"Always before, the tops of the little hills would have native plants, so when the land started to reclaim itself, you'd have a repopulation," says Patrick Burchfield, editor of a multivolume series on endangered wildlife and deputy director of the Gladys Porter Zoo in Brownsville, Texas. Then mesquite charcoal became a lucrative business, as trendy restaurants promoted it to push $7 hamburgers. "So now they clear-cut everything, and that's the end of it forever," Burchfield says. "All the plants and animals and seeds are gone forever, for a one-time cash crop."
The Argentine campesino who cuts down trees to steal blue-fronted Amazon parrots from the nest selectively destroys their breeding habitat. The nest-robber sells them to a smuggler for $3 or $5 each. The birds that survive will be sold wholesale for around $350 in the United States and retail for $650 or more.
With such tremendous profits, a load of 100 parrot chicks can earn a smuggler $50,000 -- enough money to kill for. An Orange County parrot breeder was shot to death in his backyard aviary in 1992, and at least five people have been shot to death in south Texas in the past decade in disputes arising from parrot smuggling.
Last year, Southern California bird breeders were devastated by a theft ring that walked off with more than 5000 birds in a matter of months. Concentrating on breeders in Riverside County, the thieves stole up to 400 birds a night in a series of thefts that targeted low-dollar birds: canaries and cockatiels, as well as pricey Amazons. The thieves also took birdseed, fencing, breeding boxes -- anything they could find. The alarmed bird breeders banded together and hired a private eye, Mike Stuhler of Pomona, to find out who was doing it and stop them. Then just as suddenly as the thefts started, they stopped.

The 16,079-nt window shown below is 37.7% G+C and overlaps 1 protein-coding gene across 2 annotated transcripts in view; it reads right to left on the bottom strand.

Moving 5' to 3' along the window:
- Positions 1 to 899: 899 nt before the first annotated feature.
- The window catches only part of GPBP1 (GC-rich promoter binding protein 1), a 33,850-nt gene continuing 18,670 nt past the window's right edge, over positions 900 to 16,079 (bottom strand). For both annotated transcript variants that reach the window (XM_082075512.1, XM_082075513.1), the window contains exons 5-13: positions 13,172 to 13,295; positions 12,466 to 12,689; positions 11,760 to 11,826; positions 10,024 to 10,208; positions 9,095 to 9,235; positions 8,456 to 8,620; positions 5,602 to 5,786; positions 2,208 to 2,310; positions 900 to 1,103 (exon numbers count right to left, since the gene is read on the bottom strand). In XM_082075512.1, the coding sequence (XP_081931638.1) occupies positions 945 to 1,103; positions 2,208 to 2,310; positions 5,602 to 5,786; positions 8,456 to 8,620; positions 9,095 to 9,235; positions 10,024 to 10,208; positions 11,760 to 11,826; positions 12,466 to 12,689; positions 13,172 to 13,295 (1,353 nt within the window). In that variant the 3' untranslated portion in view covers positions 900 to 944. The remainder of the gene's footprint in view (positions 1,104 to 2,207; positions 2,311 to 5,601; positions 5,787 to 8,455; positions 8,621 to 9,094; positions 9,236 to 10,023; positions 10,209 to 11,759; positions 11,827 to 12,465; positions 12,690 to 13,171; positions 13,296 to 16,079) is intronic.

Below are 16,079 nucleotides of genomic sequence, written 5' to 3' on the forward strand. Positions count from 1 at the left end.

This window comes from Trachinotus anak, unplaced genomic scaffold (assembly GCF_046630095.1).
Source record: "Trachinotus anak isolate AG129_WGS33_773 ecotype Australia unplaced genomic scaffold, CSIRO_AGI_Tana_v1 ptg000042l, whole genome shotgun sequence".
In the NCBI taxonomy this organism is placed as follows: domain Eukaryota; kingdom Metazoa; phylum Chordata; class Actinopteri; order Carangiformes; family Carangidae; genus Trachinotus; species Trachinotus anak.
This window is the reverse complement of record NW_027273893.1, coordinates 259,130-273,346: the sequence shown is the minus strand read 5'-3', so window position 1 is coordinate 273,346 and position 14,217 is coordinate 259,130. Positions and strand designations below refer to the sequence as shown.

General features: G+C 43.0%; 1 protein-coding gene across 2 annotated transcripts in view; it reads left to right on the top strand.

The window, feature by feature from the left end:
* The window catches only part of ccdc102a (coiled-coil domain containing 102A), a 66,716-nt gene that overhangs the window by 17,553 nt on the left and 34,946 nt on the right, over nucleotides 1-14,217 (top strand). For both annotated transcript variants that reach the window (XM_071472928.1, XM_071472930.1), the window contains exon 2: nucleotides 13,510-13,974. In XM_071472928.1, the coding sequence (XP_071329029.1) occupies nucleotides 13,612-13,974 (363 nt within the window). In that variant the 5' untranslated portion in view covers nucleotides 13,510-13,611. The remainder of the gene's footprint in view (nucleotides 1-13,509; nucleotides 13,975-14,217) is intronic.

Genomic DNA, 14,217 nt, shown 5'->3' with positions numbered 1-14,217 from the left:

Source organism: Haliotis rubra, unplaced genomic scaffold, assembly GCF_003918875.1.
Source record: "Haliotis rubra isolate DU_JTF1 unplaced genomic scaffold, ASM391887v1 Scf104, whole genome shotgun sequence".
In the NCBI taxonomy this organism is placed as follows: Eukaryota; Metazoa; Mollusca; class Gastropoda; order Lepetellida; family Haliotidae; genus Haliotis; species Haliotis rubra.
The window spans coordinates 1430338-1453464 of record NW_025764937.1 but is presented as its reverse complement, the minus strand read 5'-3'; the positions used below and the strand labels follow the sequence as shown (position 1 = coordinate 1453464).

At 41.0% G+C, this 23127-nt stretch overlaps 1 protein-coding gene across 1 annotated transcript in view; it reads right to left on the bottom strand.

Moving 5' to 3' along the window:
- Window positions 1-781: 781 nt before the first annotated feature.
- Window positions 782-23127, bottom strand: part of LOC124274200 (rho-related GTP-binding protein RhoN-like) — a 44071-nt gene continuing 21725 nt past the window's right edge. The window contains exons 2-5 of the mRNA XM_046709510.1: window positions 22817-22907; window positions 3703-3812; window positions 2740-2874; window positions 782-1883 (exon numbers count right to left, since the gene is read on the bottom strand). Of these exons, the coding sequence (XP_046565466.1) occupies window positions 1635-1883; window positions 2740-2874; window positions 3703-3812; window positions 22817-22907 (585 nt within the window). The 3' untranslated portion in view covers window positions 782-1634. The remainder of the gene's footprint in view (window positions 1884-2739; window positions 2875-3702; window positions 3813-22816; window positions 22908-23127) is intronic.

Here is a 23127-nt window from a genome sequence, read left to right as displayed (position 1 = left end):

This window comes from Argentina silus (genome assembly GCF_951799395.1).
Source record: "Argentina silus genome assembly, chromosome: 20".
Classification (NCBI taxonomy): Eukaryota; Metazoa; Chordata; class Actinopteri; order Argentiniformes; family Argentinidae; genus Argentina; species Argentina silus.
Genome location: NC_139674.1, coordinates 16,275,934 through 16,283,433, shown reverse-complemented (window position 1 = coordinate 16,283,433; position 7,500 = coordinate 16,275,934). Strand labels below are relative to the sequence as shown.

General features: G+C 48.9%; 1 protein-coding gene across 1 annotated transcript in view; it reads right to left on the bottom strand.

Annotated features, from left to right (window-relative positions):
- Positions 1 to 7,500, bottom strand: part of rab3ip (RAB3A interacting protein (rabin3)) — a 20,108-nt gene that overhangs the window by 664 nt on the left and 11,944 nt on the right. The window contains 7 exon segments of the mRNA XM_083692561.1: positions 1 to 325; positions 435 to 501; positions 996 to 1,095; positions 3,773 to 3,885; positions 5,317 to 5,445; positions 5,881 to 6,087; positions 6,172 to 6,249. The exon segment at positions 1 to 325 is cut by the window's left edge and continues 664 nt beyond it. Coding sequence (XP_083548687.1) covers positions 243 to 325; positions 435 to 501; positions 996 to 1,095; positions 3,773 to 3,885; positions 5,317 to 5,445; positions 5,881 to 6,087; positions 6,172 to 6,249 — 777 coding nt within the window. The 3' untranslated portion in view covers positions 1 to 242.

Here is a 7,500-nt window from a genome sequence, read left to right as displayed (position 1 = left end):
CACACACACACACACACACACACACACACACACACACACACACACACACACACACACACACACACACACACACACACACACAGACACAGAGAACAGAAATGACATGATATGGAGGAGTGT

The breeders were stumped. Why would anyone stoop to stealing cockatiels and parakeets, which sell for $10 to $35 apiece in U.S. stores?
To smuggle them the other way, into Mexico, says Joe Ramos, the United States' leading authority on bird smuggling. "Cockatiels that go for $25 here you can sell for $50 in Mexico City," says Ramos, U.S. Fish and Wildlife senior resident agent in Houston. "See, Mexico has the big birds, but they don't have cockatiels and canaries."
Ramos is a bird smuggler's nightmare. He's brought more than 100 criminal cases against bird smugglers -- more than the rest of the U.S. law enforcement community combined -- "and out of all of those, only one was found not guilty," he says. "I'd say about 20 have served time. The rest got fines and probation."
Yet despite the possibility of stiff fines and prison time, people keep smuggling parrots. "They're beautiful, intelligent, affectionate, and good companions," Burchfield says. "That's exactly the problem."
Wildlife agents urge prospective parrot owners to consider buying a dog or cat instead. But if you must buy a parrot, they say, buy one that was captive-bred. They are tamer, probably healthier, less traumatized, and will live longer.
"The only solution is education," Ramos says. "It's for us in the United States to slow down on the demand for pet birds.... People need to give up on buying parrots.
"If you like parrots, you're going to buy a parrot, and you're going to love him to death. And because of that love, it's the most detrimental thing you could do to those animals. You know that expression, 'love them to death'? That's what you're doing. You're loving them to extinction."